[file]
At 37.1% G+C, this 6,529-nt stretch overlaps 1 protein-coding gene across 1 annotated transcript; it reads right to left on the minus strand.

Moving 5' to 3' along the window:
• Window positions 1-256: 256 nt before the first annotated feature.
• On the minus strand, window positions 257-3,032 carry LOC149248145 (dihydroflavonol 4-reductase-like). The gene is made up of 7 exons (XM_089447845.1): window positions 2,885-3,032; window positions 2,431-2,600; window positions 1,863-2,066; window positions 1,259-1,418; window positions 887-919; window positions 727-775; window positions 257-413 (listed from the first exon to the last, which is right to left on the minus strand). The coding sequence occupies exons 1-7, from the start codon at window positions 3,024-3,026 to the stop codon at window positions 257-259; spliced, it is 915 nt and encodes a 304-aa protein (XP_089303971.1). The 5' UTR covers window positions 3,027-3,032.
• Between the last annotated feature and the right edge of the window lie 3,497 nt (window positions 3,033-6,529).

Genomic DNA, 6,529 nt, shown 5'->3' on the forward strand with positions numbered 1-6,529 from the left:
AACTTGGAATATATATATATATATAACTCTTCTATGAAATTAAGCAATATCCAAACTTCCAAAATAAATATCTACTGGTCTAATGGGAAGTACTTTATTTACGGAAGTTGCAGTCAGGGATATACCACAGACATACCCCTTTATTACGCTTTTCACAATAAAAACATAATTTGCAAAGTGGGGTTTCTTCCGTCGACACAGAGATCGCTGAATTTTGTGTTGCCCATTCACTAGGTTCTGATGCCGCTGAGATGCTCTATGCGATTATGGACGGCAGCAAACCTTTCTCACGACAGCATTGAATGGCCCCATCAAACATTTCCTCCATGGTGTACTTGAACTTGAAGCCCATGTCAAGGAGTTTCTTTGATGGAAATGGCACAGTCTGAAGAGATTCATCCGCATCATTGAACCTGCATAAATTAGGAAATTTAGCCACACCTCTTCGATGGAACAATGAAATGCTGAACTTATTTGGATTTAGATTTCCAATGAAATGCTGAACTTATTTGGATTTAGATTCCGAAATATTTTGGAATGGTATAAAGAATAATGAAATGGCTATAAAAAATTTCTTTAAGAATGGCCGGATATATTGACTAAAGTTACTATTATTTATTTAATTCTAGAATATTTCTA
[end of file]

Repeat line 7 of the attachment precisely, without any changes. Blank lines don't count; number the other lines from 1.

AACTTGGAATATATATATATATATAACTCTTCTATGAAATTAAGCAATATCCAAACTTCCAAAATAAATATCTACTGGTCTAATGGGAAGTACTTTATTTACGGAAGTTGCAGTCAGGGATATACCACAGACATACCCCTTTATTACGCTTTTCACAATAAAAACATAATTTGCAAAGTGGGGTTTCTTCCGTCGACACAGAGATCGCTGAATTTTGTGTTGCCCATTCACTAGGTTCTGATGCCGCTGAGATGCTCTATGCGATTATGGACGGCAGCAAACCTTTCTCACGACAGCATTGAATGGCCCCATCAAACATTTCCTCCATGGTGTACTTGAACTTGAAGCCCATGTCAAGGAGTTTCTTTGATGGAAATGGCACAGTCTGAAGAGATTCATCCGCATCATTGAACCTGCATAAATTAGGAAATTTAGCCACACCTCTTCGATGGAACAATGAAATGCTGAACTTATTTGGATTTAGATTTCCAATGAAATGCTGAACTTATTTGGATTTAGATTCCGAAATATTTTGGAATGGTATAAAGAATAATGAAATGGCTATAAAAAATTTCTTTAAGAATGGCCGGATATATTGACTAAAGTTACTATTATTTATTTAATTCTAGAATATTTCTA